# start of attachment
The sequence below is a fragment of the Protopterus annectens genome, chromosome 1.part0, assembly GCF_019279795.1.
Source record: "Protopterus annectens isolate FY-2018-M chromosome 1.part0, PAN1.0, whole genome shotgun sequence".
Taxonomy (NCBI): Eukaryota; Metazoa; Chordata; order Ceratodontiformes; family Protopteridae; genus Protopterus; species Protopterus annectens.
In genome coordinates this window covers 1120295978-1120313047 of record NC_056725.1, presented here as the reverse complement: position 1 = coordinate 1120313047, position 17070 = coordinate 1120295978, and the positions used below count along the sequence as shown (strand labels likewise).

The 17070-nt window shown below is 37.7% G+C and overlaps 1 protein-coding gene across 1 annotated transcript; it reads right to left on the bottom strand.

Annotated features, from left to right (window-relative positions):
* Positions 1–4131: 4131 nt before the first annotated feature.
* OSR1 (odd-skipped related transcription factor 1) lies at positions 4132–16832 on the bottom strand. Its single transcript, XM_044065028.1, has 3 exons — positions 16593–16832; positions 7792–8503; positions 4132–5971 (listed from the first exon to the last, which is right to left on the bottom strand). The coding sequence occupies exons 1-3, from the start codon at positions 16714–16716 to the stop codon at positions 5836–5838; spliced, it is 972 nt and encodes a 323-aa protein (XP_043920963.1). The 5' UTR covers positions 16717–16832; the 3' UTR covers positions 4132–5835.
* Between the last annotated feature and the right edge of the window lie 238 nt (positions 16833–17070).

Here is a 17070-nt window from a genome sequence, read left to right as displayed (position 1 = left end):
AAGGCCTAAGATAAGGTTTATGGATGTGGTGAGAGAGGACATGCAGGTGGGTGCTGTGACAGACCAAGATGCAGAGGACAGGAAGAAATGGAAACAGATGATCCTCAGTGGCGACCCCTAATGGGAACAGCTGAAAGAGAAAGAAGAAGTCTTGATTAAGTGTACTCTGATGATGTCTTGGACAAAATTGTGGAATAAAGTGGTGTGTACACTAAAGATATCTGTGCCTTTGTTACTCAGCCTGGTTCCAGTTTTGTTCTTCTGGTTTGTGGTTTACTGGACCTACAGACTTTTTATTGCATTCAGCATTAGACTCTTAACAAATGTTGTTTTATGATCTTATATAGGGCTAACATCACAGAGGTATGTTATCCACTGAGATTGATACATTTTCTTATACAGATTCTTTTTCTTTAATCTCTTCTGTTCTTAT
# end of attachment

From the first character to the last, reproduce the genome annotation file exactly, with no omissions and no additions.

The sequence below is a fragment of the Protopterus annectens genome, chromosome 1.part0, assembly GCF_019279795.1.
Source record: "Protopterus annectens isolate FY-2018-M chromosome 1.part0, PAN1.0, whole genome shotgun sequence".
Taxonomy (NCBI): Eukaryota; Metazoa; Chordata; order Ceratodontiformes; family Protopteridae; genus Protopterus; species Protopterus annectens.
In genome coordinates this window covers 1120295978-1120313047 of record NC_056725.1, presented here as the reverse complement: position 1 = coordinate 1120313047, position 17070 = coordinate 1120295978, and the positions used below count along the sequence as shown (strand labels likewise).

The 17070-nt window shown below is 37.7% G+C and overlaps 1 protein-coding gene across 1 annotated transcript; it reads right to left on the bottom strand.

Annotated features, from left to right (window-relative positions):
* Positions 1–4131: 4131 nt before the first annotated feature.
* OSR1 (odd-skipped related transcription factor 1) lies at positions 4132–16832 on the bottom strand. Its single transcript, XM_044065028.1, has 3 exons — positions 16593–16832; positions 7792–8503; positions 4132–5971 (listed from the first exon to the last, which is right to left on the bottom strand). The coding sequence occupies exons 1-3, from the start codon at positions 16714–16716 to the stop codon at positions 5836–5838; spliced, it is 972 nt and encodes a 323-aa protein (XP_043920963.1). The 5' UTR covers positions 16717–16832; the 3' UTR covers positions 4132–5835.
* Between the last annotated feature and the right edge of the window lie 238 nt (positions 16833–17070).

Here is a 17070-nt window from a genome sequence, read left to right as displayed (position 1 = left end):
AAGGCCTAAGATAAGGTTTATGGATGTGGTGAGAGAGGACATGCAGGTGGGTGCTGTGACAGACCAAGATGCAGAGGACAGGAAGAAATGGAAACAGATGATCCTCAGTGGCGACCCCTAATGGGAACAGCTGAAAGAGAAAGAAGAAGTCTTGATTAAGTGTACTCTGATGATGTCTTGGACAAAATTGTGGAATAAAGTGGTGTGTACACTAAAGATATCTGTGCCTTTGTTACTCAGCCTGGTTCCAGTTTTGTTCTTCTGGTTTGTGGTTTACTGGACCTACAGACTTTTTATTGCATTCAGCATTAGACTCTTAACAAATGTTGTTTTATGATCTTATATAGGGCTAACATCACAGAGGTATGTTATCCACTGAGATTGATACATTTTCTTATACAGATTCTTTTTCTTTAATCTCTTCTGTTCTTAT